36 Social Media Myths and How to Slay Them – Part 1 of 3

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By Hector Cisneros

Social media platforms have been around since before the invention of the internet. However, modern social media sprang up starting with Blogger and LinkedIn in 2003, followed by Facebook in 2004, My Space in 2005, and Twitter in 2006. These social networks quickly grew to millions of subscriptions by the late 2000’s and today there are more than 2.3 billion social media subscribers. Most ideas of what social media does is erroneous. The myths of what its boundaries are and how it works as marketing venues are widespread and are often believed as true. With so much growth and rapid change, it's no wonder why there are so many misconceptions and myths about social media. This article will be comprised of 3 parts, covering 36 common myths that people and businesses have about social media. In this episode of Working the Web to Win, we will cover the first 12 myths. I also recommend reading Part 2 and Part 3of this series to get the big picture.  So, take several long breaths as we bring you the most comprehensive blog series covering more than three dozen social media myths so you won’t mistakenly fall prey to their misconceptions.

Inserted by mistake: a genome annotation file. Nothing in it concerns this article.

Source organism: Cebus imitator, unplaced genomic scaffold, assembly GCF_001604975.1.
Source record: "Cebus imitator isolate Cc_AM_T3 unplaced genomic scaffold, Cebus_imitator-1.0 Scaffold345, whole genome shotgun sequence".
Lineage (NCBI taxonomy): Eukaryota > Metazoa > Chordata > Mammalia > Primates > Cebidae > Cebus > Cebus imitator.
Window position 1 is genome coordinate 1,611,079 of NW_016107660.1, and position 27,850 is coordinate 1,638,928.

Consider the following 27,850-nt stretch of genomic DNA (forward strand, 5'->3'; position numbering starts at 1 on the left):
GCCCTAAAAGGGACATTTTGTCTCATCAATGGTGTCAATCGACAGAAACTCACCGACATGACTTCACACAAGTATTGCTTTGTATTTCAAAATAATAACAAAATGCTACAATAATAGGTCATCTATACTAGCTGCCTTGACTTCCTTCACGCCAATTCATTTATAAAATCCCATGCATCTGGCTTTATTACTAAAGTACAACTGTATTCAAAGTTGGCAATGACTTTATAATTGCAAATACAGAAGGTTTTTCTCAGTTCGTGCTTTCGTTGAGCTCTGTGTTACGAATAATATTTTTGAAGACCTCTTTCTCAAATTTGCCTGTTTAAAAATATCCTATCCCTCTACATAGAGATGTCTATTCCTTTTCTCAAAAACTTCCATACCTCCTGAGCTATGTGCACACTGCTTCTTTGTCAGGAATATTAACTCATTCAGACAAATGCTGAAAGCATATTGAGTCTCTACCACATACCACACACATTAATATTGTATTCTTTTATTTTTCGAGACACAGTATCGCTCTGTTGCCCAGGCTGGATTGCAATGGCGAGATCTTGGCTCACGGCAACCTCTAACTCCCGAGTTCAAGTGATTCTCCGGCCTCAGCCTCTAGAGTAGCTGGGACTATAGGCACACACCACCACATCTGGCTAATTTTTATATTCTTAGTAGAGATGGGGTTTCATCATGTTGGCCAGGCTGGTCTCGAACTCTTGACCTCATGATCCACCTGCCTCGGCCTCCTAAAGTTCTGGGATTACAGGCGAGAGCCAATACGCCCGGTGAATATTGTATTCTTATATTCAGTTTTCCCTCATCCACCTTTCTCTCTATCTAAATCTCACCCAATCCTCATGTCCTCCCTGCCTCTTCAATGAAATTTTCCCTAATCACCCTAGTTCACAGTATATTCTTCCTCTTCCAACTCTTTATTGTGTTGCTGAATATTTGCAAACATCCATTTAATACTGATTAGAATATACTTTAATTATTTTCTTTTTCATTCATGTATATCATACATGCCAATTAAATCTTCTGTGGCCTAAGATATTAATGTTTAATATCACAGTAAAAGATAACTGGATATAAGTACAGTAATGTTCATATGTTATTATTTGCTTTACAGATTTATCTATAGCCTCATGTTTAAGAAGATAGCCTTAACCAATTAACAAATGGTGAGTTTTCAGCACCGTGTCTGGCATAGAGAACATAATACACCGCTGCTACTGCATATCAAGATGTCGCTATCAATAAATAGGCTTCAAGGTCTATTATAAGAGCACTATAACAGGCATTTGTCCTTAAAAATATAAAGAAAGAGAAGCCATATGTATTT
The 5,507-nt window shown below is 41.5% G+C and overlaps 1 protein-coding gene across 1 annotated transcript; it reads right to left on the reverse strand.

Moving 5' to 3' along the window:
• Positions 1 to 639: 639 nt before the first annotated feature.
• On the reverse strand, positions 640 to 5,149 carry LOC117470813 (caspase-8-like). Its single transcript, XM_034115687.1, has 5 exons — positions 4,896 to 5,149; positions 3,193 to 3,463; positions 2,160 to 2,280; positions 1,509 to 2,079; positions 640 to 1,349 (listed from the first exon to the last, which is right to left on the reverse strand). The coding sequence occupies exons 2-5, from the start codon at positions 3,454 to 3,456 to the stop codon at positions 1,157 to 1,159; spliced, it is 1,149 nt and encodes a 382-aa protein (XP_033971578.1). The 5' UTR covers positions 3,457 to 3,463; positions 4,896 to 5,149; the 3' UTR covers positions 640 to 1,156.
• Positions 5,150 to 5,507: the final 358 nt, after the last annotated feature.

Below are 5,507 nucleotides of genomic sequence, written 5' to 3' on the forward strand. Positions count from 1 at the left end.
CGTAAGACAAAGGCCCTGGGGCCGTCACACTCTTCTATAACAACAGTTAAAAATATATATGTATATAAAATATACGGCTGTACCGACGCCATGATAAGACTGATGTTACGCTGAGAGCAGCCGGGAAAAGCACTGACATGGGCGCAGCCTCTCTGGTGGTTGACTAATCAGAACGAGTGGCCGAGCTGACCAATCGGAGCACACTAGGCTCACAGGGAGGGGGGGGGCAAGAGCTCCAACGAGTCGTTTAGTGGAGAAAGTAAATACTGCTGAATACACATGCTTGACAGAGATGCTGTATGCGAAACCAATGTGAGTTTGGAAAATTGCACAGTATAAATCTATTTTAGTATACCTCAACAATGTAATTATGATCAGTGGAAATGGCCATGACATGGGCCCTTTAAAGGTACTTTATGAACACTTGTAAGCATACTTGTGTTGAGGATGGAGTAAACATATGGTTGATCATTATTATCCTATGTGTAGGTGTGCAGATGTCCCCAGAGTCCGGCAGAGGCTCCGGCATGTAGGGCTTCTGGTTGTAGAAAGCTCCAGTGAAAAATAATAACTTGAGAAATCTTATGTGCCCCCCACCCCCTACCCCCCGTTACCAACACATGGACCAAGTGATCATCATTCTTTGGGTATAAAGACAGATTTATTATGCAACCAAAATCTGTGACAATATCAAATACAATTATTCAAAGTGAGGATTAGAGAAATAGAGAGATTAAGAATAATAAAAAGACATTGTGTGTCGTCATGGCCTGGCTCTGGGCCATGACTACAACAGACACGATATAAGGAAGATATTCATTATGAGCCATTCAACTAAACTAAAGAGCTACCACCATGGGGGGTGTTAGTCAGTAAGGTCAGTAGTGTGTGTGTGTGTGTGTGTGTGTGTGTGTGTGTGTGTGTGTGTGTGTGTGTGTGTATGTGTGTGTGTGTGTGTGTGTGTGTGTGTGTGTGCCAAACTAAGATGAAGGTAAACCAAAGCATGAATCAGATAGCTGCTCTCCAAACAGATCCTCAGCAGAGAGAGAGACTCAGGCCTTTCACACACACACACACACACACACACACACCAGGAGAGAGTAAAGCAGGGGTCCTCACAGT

It’s a myth that modern social networking started in the 2000’s. In fact, the invention of the computer gave birth to digital social networking. First came bulletin boards, then social gaming and chat rooms and it wasn’t until the general public was able to acquire high-speed internet access that social networking took off on a massive scale. The first modern social network I engaged in was LinkedIn and Facebook. This was followed by me joining Twitter in 2006 and the beginning of my blogging career in 2007 when I started to use Blogger. We have written literally hundreds of articles about social media on our blog, and I encourage our readers to search for articles about their favorite social network or social media in general. Now, let’s take a look at the first 12 myths.